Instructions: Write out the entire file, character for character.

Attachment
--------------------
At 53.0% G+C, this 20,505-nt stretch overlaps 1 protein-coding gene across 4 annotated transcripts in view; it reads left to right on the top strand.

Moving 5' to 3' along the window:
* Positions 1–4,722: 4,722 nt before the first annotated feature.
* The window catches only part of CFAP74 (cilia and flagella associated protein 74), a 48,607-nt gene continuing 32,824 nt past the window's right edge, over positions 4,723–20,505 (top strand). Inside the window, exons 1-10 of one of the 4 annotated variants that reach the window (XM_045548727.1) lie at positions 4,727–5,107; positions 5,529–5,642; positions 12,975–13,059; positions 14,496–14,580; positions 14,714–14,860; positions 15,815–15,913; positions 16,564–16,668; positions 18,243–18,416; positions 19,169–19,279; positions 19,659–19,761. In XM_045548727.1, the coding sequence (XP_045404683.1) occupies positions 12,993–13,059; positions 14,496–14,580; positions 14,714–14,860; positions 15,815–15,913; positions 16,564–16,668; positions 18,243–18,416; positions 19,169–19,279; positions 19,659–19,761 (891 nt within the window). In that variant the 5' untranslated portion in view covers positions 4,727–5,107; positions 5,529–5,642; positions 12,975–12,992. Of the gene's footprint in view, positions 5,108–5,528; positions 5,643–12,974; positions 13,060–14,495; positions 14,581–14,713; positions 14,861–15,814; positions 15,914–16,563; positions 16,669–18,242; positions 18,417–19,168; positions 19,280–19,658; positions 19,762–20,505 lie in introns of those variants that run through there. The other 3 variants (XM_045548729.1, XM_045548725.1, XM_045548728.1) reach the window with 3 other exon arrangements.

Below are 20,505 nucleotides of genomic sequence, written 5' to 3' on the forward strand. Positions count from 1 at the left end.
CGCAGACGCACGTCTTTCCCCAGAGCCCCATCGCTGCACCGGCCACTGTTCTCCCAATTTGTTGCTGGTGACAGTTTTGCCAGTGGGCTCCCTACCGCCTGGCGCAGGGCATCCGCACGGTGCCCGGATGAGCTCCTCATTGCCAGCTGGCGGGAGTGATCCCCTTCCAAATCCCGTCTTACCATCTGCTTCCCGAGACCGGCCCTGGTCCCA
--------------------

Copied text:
At 53.0% G+C, this 20,505-nt stretch overlaps 1 protein-coding gene across 4 annotated transcripts in view; it reads left to right on the top strand.

Moving 5' to 3' along the window:
* Positions 1–4,722: 4,722 nt before the first annotated feature.
* The window catches only part of CFAP74 (cilia and flagella associated protein 74), a 48,607-nt gene continuing 32,824 nt past the window's right edge, over positions 4,723–20,505 (top strand). Inside the window, exons 1-10 of one of the 4 annotated variants that reach the window (XM_045548727.1) lie at positions 4,727–5,107; positions 5,529–5,642; positions 12,975–13,059; positions 14,496–14,580; positions 14,714–14,860; positions 15,815–15,913; positions 16,564–16,668; positions 18,243–18,416; positions 19,169–19,279; positions 19,659–19,761. In XM_045548727.1, the coding sequence (XP_045404683.1) occupies positions 12,993–13,059; positions 14,496–14,580; positions 14,714–14,860; positions 15,815–15,913; positions 16,564–16,668; positions 18,243–18,416; positions 19,169–19,279; positions 19,659–19,761 (891 nt within the window). In that variant the 5' untranslated portion in view covers positions 4,727–5,107; positions 5,529–5,642; positions 12,975–12,992. Of the gene's footprint in view, positions 5,108–5,528; positions 5,643–12,974; positions 13,060–14,495; positions 14,581–14,713; positions 14,861–15,814; positions 15,914–16,563; positions 16,669–18,242; positions 18,417–19,168; positions 19,280–19,658; positions 19,762–20,505 lie in introns of those variants that run through there. The other 3 variants (XM_045548729.1, XM_045548725.1, XM_045548728.1) reach the window with 3 other exon arrangements.

Below are 20,505 nucleotides of genomic sequence, written 5' to 3' on the forward strand. Positions count from 1 at the left end.
CGCAGACGCACGTCTTTCCCCAGAGCCCCATCGCTGCACCGGCCACTGTTCTCCCAATTTGTTGCTGGTGACAGTTTTGCCAGTGGGCTCCCTACCGCCTGGCGCAGGGCATCCGCACGGTGCCCGGATGAGCTCCTCATTGCCAGCTGGCGGGAGTGATCCCCTTCCAAATCCCGTCTTACCATCTGCTTCCCGAGACCGGCCCTGGTCCCA